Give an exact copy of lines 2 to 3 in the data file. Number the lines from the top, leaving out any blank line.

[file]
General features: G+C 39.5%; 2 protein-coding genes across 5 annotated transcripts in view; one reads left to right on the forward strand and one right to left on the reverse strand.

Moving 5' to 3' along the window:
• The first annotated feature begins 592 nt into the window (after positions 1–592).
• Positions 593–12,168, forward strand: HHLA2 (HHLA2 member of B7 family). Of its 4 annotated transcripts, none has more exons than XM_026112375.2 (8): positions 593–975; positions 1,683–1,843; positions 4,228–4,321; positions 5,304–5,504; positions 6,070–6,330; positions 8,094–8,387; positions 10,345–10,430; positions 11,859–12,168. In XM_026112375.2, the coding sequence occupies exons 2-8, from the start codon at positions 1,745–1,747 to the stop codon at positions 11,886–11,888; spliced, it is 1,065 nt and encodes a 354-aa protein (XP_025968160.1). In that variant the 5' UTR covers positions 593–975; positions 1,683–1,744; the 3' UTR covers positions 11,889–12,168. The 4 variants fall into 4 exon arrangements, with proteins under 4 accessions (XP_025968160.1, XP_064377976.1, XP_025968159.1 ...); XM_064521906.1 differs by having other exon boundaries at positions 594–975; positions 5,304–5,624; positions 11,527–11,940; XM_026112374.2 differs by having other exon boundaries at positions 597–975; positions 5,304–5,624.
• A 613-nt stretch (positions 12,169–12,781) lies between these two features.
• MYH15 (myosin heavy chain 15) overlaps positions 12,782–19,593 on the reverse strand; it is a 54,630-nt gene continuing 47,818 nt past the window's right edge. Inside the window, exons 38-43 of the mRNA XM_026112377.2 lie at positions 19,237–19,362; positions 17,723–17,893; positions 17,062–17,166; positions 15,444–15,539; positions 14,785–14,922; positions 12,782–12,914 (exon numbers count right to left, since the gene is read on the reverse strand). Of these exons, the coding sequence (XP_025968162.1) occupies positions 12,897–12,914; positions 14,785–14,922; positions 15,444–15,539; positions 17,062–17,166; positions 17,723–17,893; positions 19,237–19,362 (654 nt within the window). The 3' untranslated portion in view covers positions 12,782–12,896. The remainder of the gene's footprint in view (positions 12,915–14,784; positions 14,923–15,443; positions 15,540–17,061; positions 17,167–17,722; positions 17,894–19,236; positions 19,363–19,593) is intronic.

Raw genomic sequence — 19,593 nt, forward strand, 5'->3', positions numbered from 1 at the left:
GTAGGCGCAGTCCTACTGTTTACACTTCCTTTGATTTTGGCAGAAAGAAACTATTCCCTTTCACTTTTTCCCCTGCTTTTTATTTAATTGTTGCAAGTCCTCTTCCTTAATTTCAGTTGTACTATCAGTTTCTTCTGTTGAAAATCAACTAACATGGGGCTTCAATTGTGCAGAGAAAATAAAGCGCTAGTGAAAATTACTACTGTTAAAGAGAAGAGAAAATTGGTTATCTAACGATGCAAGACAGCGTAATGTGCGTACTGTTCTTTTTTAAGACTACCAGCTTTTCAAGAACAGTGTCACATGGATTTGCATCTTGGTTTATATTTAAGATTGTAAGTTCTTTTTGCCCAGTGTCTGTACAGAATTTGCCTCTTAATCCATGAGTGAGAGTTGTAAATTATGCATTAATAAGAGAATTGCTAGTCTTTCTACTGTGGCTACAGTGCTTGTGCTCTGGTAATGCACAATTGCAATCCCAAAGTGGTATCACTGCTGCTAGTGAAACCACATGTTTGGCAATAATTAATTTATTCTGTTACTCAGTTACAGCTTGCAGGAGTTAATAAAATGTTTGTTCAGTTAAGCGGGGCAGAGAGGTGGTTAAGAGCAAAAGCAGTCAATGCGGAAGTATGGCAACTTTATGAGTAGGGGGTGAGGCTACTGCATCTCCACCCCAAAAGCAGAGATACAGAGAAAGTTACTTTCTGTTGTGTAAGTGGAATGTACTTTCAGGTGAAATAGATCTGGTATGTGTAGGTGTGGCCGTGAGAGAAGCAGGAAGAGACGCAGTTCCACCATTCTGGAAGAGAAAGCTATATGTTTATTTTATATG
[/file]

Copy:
Moving 5' to 3' along the window:
• The first annotated feature begins 592 nt into the window (after positions 1–592).